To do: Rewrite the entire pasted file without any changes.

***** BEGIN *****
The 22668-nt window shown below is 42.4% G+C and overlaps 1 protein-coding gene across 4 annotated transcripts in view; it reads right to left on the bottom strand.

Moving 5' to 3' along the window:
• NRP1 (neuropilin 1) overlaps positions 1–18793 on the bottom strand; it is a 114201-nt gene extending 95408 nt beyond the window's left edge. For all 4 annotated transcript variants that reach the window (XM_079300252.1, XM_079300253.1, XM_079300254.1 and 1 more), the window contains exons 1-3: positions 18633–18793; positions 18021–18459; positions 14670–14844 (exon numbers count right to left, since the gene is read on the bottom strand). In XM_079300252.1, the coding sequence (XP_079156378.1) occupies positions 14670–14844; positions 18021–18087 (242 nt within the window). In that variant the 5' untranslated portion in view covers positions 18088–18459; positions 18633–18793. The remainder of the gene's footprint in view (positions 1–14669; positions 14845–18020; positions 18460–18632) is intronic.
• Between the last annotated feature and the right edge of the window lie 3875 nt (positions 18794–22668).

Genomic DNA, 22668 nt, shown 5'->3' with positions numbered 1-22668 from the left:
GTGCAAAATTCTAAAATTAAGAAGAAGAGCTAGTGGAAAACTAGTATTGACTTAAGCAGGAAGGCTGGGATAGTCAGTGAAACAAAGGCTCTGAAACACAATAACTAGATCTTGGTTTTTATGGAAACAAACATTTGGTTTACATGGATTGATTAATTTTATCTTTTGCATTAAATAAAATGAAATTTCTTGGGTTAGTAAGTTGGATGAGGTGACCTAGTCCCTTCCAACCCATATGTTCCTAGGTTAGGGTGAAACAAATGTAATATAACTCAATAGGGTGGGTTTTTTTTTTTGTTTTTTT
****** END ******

The 22668-nt window shown below is 42.4% G+C and overlaps 1 protein-coding gene across 4 annotated transcripts in view; it reads right to left on the bottom strand.

Moving 5' to 3' along the window:
• NRP1 (neuropilin 1) overlaps positions 1–18793 on the bottom strand; it is a 114201-nt gene extending 95408 nt beyond the window's left edge. For all 4 annotated transcript variants that reach the window (XM_079300252.1, XM_079300253.1, XM_079300254.1 and 1 more), the window contains exons 1-3: positions 18633–18793; positions 18021–18459; positions 14670–14844 (exon numbers count right to left, since the gene is read on the bottom strand). In XM_079300252.1, the coding sequence (XP_079156378.1) occupies positions 14670–14844; positions 18021–18087 (242 nt within the window). In that variant the 5' untranslated portion in view covers positions 18088–18459; positions 18633–18793. The remainder of the gene's footprint in view (positions 1–14669; positions 14845–18020; positions 18460–18632) is intronic.
• Between the last annotated feature and the right edge of the window lie 3875 nt (positions 18794–22668).

Genomic DNA, 22668 nt, shown 5'->3' with positions numbered 1-22668 from the left:
GTGCAAAATTCTAAAATTAAGAAGAAGAGCTAGTGGAAAACTAGTATTGACTTAAGCAGGAAGGCTGGGATAGTCAGTGAAACAAAGGCTCTGAAACACAATAACTAGATCTTGGTTTTTATGGAAACAAACATTTGGTTTACATGGATTGATTAATTTTATCTTTTGCATTAAATAAAATGAAATTTCTTGGGTTAGTAAGTTGGATGAGGTGACCTAGTCCCTTCCAACCCATATGTTCCTAGGTTAGGGTGAAACAAATGTAATATAACTCAATAGGGTGGGTTTTTTTTTTTGTTTTTTT